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Will There Be Beater Cars in an EV World?

Every used car was once a new car. And every beater car was once a late model used car. These cheap, nearly worn-out-but-still-running vehicles are transportation lifeblood for students, low-income workers and the terminally cheap. But will they be a vanishing breed in a new automotive landscape where electricity replaces internal combustion?
Prompting these thoughts was the news that General Motors would no longer support the Chevrolet Spark electric with replacement battery packs. GM later released a statement saying that they would continue to provide new batteries and that the unavailability of replacements was more of a supply chain issue. Still, it doesn’t mean at some point that could happen in the future.

While manufacturers do support their vehicles with replacement parts, at some point they are more interested in building new cars than keeping old ones alive. The inability to either fix or replace a defective or worn-out battery pack could spell the demise of more electrics than just the Spark EV.

There are some older electric vehicles, like the first-generation Nissan LEAF and Fiat 500e that fill the role of sub-$5,000 cheap transportation. But, with their reduced range and high expense of replacing a worn-out battery pack, their potential as serviceable beaters far into the future are limited.

There is plenty of debate on what to do with reduced capacity battery packs. Solutions include recycling their materials or converting them to store solar and off-peak electricity. Often left out of the discussion is what to do with the rest of the vehicle, which may have some useful life left.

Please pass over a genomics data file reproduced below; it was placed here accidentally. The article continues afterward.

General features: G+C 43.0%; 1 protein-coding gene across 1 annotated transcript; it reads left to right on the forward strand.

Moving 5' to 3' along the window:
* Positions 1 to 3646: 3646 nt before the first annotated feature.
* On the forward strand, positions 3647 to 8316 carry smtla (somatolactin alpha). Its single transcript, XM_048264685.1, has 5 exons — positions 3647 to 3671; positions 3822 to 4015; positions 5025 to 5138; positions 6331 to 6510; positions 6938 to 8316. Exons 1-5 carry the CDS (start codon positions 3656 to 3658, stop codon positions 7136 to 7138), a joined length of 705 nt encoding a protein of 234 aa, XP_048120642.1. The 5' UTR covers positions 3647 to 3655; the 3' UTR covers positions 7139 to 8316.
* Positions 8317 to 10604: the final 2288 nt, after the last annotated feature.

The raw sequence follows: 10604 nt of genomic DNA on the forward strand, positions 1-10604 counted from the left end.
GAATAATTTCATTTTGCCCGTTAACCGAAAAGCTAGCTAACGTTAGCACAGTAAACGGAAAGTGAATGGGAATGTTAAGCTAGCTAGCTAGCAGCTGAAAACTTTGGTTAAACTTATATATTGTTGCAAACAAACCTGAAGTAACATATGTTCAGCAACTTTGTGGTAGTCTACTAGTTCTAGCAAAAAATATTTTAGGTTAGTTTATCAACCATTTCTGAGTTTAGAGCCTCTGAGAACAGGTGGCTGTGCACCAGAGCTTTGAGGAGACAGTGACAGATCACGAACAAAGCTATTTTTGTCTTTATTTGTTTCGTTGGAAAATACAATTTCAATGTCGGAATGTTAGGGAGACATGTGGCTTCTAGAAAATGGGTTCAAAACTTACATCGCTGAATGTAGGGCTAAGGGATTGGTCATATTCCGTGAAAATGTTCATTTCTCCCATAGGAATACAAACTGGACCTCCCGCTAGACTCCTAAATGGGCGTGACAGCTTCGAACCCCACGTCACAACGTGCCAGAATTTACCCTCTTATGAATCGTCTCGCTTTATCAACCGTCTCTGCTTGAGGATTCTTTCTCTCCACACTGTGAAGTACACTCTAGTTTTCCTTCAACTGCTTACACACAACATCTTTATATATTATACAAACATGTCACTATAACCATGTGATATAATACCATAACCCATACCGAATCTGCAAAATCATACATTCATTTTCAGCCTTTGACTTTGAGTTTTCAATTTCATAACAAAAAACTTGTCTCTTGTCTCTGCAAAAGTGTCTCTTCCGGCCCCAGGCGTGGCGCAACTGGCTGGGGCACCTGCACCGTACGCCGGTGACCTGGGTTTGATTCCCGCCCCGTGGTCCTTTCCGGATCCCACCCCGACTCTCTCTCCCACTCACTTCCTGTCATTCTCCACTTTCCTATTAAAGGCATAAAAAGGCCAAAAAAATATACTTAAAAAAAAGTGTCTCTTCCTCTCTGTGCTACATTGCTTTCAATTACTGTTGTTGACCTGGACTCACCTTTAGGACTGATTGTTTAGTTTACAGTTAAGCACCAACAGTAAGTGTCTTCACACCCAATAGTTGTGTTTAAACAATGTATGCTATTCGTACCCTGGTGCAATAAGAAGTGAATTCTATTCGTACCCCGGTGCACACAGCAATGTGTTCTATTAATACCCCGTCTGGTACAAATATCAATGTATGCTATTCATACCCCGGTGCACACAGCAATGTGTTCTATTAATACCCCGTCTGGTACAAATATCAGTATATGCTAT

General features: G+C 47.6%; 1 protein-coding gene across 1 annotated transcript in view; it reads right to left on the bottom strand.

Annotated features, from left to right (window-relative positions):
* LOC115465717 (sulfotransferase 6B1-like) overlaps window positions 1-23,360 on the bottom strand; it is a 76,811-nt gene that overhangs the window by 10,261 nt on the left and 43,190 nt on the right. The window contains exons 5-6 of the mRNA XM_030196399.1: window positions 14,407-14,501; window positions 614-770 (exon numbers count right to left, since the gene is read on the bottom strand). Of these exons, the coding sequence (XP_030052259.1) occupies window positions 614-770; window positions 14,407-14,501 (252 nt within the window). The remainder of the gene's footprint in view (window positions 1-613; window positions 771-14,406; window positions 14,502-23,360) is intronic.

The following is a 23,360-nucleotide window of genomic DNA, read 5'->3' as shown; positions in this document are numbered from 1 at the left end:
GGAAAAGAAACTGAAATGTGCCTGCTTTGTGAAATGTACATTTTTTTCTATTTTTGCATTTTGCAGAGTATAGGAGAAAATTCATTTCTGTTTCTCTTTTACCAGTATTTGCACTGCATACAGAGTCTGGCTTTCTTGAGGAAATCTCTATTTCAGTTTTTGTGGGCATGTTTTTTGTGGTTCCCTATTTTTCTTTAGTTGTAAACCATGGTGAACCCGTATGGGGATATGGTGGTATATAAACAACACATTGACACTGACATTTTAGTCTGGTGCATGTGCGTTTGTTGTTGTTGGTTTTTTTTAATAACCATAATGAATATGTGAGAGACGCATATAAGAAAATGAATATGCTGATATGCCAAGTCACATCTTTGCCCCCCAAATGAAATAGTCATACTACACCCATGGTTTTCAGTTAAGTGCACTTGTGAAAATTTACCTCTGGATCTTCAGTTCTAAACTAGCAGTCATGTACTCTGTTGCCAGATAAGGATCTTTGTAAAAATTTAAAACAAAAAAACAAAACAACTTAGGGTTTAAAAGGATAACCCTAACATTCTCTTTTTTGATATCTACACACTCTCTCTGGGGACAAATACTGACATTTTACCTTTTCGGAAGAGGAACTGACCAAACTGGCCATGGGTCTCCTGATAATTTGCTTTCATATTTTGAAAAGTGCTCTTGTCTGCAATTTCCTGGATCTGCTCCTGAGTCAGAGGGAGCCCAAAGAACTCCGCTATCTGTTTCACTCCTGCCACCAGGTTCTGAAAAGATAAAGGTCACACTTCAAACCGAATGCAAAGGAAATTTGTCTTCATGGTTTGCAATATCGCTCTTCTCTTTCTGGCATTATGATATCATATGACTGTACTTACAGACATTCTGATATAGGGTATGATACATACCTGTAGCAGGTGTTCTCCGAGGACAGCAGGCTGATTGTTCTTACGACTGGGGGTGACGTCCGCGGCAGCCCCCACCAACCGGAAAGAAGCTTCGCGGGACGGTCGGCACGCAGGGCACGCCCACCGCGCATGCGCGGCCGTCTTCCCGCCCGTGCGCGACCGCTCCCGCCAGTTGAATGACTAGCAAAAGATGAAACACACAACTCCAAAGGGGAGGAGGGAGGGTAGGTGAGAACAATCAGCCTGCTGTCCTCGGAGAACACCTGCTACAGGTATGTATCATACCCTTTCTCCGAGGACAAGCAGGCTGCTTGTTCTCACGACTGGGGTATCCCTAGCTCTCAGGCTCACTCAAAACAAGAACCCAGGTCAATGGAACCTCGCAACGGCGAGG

For the electric beater to emerge, battery costs, whether new or refurbished, must come down considerably to make these vehicles competitive with their gas-powered counterparts that have lives extending into the hundreds of thousands of miles. I don’t expect to see that happen until a replacement battery pack, which can cost upwards of $5,000, reaches parity with an internal combustion engine’s rebuild cost, which is about half that.

Perhaps at some point, a few enterprising companies will jump into the second-hand market to provide the battery technology, and infrastructure to refurbish and resell EVs at affordable prices. An electric specialist alternative to CarMax or Carvana wouldn’t be a bad place to start.

Scale is the other obstacle to the emergence of the electric beater, at least in the current environment. EV penetration in the overall vehicle fleet is miniscule despite rising interest and sales of new electric cars. Once the numbers of EVs approaches critical mass, we may see more companies taking an active interest in serving the used electric vehicle market.

Further complicating matters for those looking for any kind of beater is the coming ban on the sale of new internal combustion vehicles by some authorities. Unless the sale of gas is prohibited, there still will remain a second-hand market for cars and trucks that burn fossil fuels. As the supply of new ICE vehicles dries up so will the supply of these used vehicles begin to decline. Which will, in turn, create higher prices for all used cars. We may see a situation not unlike Cuba, where there’s a thriving market for vehicles that are decades old.

Granted, there are solid environmental reasons for getting rid of beaters. Older cars pollute more, aren’t as efficient as newer models and in some cases, are genuine eyesores. On the other hand, in places not served by mass transit, beaters serve a purpose in proving mobility to individuals who have little else. It would be a shame to leave them behind in an automotive world bent on going all electric.

It will be interesting to see what this market looks like in 20 years’ time. As one who appreciates the value of a beater, a clapped-out Tesla Model S or Ford F-150 Lightning would bring a smile to my face.


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